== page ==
Racing Towards the Handoff: Part 1

By Andrew J. Birol, President, Birol Growth Consulting

Having served more than fifty client businesses led by parent/children teams, I regularly assist leadership in changing hands. In this first of three installments, I will outline what you, whether the owner or the inheritor, can do before the transition to prepare for your succession.

Face it, in your family business, all decisions, particularly those of succession, are likely made as much for family reasons as for business. When the inevitable time approaches for your next generation to replace who is in power, a collision of emotion, reality, expectations and aspirations is likely. Here are some examples I have witnessed:

  • Founding sisters, counting on cashing in on their firm's success to fund an unplanned retirement, learn that the recent economy has devastated their wealth. In panic, they plunder their company to salvage what they can.
  • A father hands off his business but with nothing to do, stays around, and second-guesses his offspring, plunging the company into indecision and decline.
  • A daughter realizing her vision for the business is irreconcilable with her father's, grows impatient, and walks out, leaving him high and dry.

Successful transitions start through preparation and communication. For your impending handoff to be flawless, both of you, the incoming and outgoing owners, need to:

  1. Reconcile your personal goals with your business' needs.
  2. Set, agree on and meet each other's expectations
  3. Do whatever it takes, not what is easy.

    There is an old adage, companies don't make decisions, people do, and in the case of your family business two emotionally, professionally and financially intertwined individuals have to act as one. Doing it right is tough and differs depending on which role you play.

    Getting ready when you are the leader

    • Reconcile your personal goals with your business' needs. Whether you are leaving the business in a state of survival, success, or significance, you have created an entity separate from you. Although you created your “business baby”, it, like your child, has grown up and must move on. Accept that your business and you will go your separate ways and make sure you have a separate way to go.
    • Set, agree on and meet each other's expectations. Don't just pick your successor; define what you need to hand over the reigns and when you intend to do so. Gaming your offspring with false hopes or unachievable goals is just as destructive as giving it all to them on a silver platter without any commitment in return.
    • Do whatever it takes, not what is easy. Growing a business is hard enough without transitioning it between loved ones. Understand that the needs of the business come first and as its leader don’t ever confuse what your business needs with who your children are. Just as you would when interviewing any employee, determine what your child can do, will do, and how they will do the job. Get outside help if your company's success requires it.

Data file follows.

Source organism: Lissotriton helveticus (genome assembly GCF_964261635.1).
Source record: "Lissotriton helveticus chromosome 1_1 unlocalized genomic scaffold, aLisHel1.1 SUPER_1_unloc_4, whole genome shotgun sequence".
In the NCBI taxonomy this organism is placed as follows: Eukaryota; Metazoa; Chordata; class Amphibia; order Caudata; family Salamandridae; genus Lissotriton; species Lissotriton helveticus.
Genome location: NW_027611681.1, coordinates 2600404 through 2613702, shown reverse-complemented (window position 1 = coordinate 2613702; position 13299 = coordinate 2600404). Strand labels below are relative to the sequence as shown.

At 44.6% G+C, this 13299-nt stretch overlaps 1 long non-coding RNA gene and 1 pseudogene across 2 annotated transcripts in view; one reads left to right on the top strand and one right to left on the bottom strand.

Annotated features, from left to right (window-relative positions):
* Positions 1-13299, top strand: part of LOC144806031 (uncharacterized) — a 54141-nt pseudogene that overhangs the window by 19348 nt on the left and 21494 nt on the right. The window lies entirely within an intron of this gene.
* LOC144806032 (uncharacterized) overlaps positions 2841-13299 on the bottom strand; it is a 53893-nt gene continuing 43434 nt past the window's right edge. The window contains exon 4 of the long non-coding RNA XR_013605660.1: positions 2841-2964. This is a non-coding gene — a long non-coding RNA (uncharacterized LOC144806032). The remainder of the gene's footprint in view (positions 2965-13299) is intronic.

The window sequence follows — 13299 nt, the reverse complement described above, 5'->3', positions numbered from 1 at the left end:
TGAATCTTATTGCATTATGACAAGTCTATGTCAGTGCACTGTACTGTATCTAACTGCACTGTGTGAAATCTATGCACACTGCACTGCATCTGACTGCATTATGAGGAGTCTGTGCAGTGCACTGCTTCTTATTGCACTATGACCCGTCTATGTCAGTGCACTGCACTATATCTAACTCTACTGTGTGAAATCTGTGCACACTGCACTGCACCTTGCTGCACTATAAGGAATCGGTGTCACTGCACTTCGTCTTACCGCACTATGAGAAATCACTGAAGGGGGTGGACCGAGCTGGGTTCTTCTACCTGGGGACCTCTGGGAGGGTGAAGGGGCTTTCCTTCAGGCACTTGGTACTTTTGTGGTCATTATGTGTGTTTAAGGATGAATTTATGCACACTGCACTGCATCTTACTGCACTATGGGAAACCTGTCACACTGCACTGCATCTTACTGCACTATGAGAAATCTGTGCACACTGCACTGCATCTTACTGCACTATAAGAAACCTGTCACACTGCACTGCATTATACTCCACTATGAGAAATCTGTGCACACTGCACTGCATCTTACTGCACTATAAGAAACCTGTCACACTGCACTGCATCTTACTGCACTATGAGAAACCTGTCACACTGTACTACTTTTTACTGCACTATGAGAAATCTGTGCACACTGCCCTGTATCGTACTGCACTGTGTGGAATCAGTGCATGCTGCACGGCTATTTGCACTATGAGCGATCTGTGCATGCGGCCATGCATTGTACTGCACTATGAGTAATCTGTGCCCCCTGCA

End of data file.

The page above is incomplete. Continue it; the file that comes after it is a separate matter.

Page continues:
Getting ready when you are the follower

    • Reconcile your personal goals with your business' needs. Whether you were preordained to take over the family business or you are the prodigal son pressed into service at the 11th hour, ask yourself why you are taking over the business. If you don’t want to grow it, don't take it over. You can get others to supplement your missing skills but no one can replace your empty passion. Too often, the next generation lives out a professional lifetime based on guilt, blind sacrifice, and fatalism. Don't become a walking stereotype; make a conscious decision to do what you want, regardless of your last name.
    • Set, agree on and meet each other's expectations. Taking over the family business does not have to be an all or nothing proposition. There are an infinite number of ways to structure responsibilities, timing, investment, and ownership. If you remember the business is not yours until you have earned it in the eyes of your parents, employees, customers and vendors, it will mean a lot more to you and you will take leading it a lot more seriously. If you and your parents cannot come to terms on expectations, then move on. You and the family business are not each other’s only game in town.
    • Do whatever it takes, not what is easy. You may share a last name with your parent's business but otherwise do you belong there? Understand your best and highest use® and objectively decide what you need to learn, endure, and accomplish to lead the business. After first working elsewhere, accept and accomplish company tasks that are not only critical but the ones that only an owner would care enough to complete.

    In addition to the leadership baton, remember that both of you are carrying your own backpacks of professional, financial, emotional and personal issues. Before you race into the fly zone and exchange control, ensure you are both buttoned down. The most successful parent-children owners have learned how to play and fight fair, and depend on communication, trust, and commitment to succeed.

    Over the next three issues, each phase of the business ownership relay race will be explored. Stay tuned!

    Articles by Birol Growth Consulting are © copyrighted and all rights are reserved. However, articles may be reprinted with prior written consent if attribution is included as follows:

    © Copyrighted by Andrew J. Birol, President of Birol Growth Consulting, who helps owners grow their businesses by growing their Best and Highest Use ®. Andy can be reached at (412) 973-2080 , by email at, or on the web at

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